Purpose of review: This article reviews the systemic effects of chronic obstructive pulmonary disease in general and the musculoskeletal effects and cachexia in particular.
Recent findings: Shift in muscle fiber type from I to II, reduction of capillary/mitochondria ratio, reduction of oxidative enzymes and oxidative capacity, alteration in amino acid profile, changes in respiratory muscle dynamics, activation of the ubiquitin-proteosome pathway with loss of contractile proteins are some of the factors found to cause muscle dysfunction in chronic obstructive pulmonary disease. Chemotaxis and capability to produce more reactive oxygen species and to cause extracellular proteolysis are enhanced in neutrophils of chronic obstructive pulmonary disease patients. Tumor necrosis factor-alpha is shown to cause loss of myosin chains in a time and dose-dependent fashion and to induce production of reactive oxygen species through activation of the cyclooxygenase pathway. Inflammation and oxidative stress caused by reactive oxygen species fuel each other. Weight loss due to muscle wasting (cachexia) in chronic obstructive pulmonary disease is not solely related to malnutrition and is an independent predictor of mortality. Causative factors for cachexia include cytokine effects, protein degradation enhanced by increased ubiquination, upregulation of mRNA for key enzymes, increased energy expenditure and neurohormonal effects such as leptin production and an imbalance in anabolic and catabolic hormone homeostasis.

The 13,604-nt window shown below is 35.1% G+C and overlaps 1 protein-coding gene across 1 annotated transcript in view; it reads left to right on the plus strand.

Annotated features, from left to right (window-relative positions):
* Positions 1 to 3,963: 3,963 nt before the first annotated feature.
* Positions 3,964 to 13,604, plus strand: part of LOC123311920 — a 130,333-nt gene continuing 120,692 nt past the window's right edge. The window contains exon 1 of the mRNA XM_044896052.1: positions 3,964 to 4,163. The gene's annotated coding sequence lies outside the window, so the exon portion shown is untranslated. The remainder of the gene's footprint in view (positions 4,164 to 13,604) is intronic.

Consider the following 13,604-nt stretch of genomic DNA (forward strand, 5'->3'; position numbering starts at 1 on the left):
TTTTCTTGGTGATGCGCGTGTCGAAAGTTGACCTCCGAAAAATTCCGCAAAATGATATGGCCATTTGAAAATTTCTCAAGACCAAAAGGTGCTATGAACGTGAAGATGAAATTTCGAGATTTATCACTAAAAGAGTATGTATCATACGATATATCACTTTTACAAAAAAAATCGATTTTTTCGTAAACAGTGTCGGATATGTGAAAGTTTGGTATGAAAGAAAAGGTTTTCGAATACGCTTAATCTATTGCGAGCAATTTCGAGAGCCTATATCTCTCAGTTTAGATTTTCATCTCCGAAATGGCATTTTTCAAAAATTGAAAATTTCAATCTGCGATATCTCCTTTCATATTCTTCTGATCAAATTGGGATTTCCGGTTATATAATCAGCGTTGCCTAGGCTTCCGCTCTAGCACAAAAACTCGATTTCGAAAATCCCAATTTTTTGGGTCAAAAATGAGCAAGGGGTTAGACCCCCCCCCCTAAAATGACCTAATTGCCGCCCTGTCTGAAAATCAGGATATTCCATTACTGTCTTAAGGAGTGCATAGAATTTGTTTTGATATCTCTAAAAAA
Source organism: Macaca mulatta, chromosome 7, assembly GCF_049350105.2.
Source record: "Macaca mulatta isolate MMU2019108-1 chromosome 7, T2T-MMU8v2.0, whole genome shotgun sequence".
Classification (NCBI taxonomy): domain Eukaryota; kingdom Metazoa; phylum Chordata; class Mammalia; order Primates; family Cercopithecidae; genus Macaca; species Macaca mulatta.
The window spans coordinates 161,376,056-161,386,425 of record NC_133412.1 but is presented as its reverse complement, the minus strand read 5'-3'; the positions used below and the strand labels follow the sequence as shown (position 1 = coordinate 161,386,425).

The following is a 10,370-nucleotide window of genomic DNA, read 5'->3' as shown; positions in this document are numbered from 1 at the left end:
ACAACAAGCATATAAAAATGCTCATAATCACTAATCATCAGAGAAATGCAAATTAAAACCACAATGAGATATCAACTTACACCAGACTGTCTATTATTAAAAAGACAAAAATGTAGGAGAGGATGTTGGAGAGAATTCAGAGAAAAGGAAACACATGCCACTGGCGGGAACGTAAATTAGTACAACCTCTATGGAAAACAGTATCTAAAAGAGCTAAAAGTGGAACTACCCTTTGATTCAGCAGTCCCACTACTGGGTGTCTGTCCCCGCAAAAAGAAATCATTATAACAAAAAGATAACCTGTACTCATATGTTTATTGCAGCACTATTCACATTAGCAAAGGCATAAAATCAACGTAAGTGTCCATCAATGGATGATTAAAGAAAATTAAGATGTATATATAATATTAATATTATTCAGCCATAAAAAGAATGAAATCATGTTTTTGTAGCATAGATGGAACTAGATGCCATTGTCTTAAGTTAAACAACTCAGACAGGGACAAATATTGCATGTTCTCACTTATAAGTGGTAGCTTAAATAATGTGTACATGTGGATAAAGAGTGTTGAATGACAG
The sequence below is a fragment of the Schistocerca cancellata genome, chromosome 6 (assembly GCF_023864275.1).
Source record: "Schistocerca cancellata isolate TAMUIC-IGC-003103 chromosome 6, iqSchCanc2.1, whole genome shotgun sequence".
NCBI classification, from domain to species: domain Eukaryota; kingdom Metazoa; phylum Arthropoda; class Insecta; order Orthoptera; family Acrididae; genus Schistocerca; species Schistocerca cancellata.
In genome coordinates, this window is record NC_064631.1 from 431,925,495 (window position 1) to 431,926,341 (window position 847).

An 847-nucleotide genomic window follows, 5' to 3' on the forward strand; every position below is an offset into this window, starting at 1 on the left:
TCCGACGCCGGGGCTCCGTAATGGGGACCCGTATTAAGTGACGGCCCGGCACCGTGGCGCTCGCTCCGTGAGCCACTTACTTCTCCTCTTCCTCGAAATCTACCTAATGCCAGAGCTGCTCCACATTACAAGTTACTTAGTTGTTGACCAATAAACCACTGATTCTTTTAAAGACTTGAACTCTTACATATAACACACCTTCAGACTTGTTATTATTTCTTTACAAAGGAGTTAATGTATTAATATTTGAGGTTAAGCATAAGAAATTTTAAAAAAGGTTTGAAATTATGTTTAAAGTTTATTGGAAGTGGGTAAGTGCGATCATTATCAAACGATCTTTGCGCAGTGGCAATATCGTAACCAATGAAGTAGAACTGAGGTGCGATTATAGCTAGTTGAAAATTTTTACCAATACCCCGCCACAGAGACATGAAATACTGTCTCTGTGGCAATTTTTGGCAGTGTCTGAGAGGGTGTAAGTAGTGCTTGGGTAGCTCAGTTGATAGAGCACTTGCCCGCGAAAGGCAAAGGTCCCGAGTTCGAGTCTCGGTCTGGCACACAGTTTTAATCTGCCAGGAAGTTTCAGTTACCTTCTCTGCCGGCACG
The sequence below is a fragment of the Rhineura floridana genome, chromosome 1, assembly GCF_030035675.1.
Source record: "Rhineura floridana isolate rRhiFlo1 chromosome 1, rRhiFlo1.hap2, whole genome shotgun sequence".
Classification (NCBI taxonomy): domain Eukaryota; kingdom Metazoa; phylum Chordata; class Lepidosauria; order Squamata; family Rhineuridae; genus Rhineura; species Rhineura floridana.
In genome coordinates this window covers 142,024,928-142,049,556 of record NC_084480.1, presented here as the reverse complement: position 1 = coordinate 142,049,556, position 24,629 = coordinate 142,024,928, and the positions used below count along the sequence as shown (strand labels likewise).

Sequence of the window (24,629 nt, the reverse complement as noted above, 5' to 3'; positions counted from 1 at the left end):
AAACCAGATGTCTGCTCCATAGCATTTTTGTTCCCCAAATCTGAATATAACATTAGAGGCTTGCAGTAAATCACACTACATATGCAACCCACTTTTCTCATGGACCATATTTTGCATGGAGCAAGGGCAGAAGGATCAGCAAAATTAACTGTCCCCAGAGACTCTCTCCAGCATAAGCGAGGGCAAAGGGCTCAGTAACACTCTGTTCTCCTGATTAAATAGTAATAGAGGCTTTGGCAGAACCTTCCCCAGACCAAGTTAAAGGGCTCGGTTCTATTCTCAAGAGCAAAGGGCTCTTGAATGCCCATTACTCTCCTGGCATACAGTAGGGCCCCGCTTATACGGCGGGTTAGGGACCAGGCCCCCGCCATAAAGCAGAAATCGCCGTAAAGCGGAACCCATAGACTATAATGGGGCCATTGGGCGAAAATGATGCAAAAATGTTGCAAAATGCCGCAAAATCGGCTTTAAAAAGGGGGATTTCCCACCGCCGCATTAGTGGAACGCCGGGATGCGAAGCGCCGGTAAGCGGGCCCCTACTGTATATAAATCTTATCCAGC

Summary: The findings noted above may well have the common link of inflammation in and beyond the lungs.